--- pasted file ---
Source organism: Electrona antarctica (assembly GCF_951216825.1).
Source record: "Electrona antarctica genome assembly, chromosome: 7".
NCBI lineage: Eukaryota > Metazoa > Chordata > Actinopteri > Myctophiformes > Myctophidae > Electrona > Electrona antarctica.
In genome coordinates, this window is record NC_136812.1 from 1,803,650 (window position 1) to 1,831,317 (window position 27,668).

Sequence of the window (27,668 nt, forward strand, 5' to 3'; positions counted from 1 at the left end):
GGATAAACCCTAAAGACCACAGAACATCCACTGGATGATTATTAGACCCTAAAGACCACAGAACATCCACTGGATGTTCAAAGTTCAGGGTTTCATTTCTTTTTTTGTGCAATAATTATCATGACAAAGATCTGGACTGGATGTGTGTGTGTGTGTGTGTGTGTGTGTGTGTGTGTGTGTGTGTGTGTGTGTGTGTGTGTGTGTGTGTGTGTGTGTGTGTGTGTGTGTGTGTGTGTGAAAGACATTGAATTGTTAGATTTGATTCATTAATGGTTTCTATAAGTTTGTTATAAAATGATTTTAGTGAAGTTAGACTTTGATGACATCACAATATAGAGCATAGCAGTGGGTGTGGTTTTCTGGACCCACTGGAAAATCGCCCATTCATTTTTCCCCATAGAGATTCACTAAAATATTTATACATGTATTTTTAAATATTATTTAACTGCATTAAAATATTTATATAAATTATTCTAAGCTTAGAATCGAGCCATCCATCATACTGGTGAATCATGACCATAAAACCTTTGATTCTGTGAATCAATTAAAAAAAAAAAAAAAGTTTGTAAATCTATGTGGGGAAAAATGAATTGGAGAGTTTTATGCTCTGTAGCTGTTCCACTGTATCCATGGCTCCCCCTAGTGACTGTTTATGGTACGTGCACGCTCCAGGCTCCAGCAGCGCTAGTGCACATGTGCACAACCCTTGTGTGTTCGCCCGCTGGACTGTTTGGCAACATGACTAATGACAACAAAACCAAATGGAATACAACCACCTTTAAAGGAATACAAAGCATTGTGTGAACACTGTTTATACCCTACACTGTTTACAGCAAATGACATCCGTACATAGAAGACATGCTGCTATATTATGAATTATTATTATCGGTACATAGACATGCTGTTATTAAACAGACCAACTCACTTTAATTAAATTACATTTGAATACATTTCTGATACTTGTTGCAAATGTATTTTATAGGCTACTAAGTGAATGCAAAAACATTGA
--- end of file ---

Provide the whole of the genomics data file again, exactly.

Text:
Source organism: Electrona antarctica (assembly GCF_951216825.1).
Source record: "Electrona antarctica genome assembly, chromosome: 7".
NCBI lineage: Eukaryota > Metazoa > Chordata > Actinopteri > Myctophiformes > Myctophidae > Electrona > Electrona antarctica.
In genome coordinates, this window is record NC_136812.1 from 1,803,650 (window position 1) to 1,831,317 (window position 27,668).

Sequence of the window (27,668 nt, forward strand, 5' to 3'; positions counted from 1 at the left end):
GGATAAACCCTAAAGACCACAGAACATCCACTGGATGATTATTAGACCCTAAAGACCACAGAACATCCACTGGATGTTCAAAGTTCAGGGTTTCATTTCTTTTTTTGTGCAATAATTATCATGACAAAGATCTGGACTGGATGTGTGTGTGTGTGTGTGTGTGTGTGTGTGTGTGTGTGTGTGTGTGTGTGTGTGTGTGTGTGTGTGTGTGTGTGTGTGTGTGTGTGTGTGTGTGTGAAAGACATTGAATTGTTAGATTTGATTCATTAATGGTTTCTATAAGTTTGTTATAAAATGATTTTAGTGAAGTTAGACTTTGATGACATCACAATATAGAGCATAGCAGTGGGTGTGGTTTTCTGGACCCACTGGAAAATCGCCCATTCATTTTTCCCCATAGAGATTCACTAAAATATTTATACATGTATTTTTAAATATTATTTAACTGCATTAAAATATTTATATAAATTATTCTAAGCTTAGAATCGAGCCATCCATCATACTGGTGAATCATGACCATAAAACCTTTGATTCTGTGAATCAATTAAAAAAAAAAAAAAAGTTTGTAAATCTATGTGGGGAAAAATGAATTGGAGAGTTTTATGCTCTGTAGCTGTTCCACTGTATCCATGGCTCCCCCTAGTGACTGTTTATGGTACGTGCACGCTCCAGGCTCCAGCAGCGCTAGTGCACATGTGCACAACCCTTGTGTGTTCGCCCGCTGGACTGTTTGGCAACATGACTAATGACAACAAAACCAAATGGAATACAACCACCTTTAAAGGAATACAAAGCATTGTGTGAACACTGTTTATACCCTACACTGTTTACAGCAAATGACATCCGTACATAGAAGACATGCTGCTATATTATGAATTATTATTATCGGTACATAGACATGCTGTTATTAAACAGACCAACTCACTTTAATTAAATTACATTTGAATACATTTCTGATACTTGTTGCAAATGTATTTTATAGGCTACTAAGTGAATGCAAAAACATTGA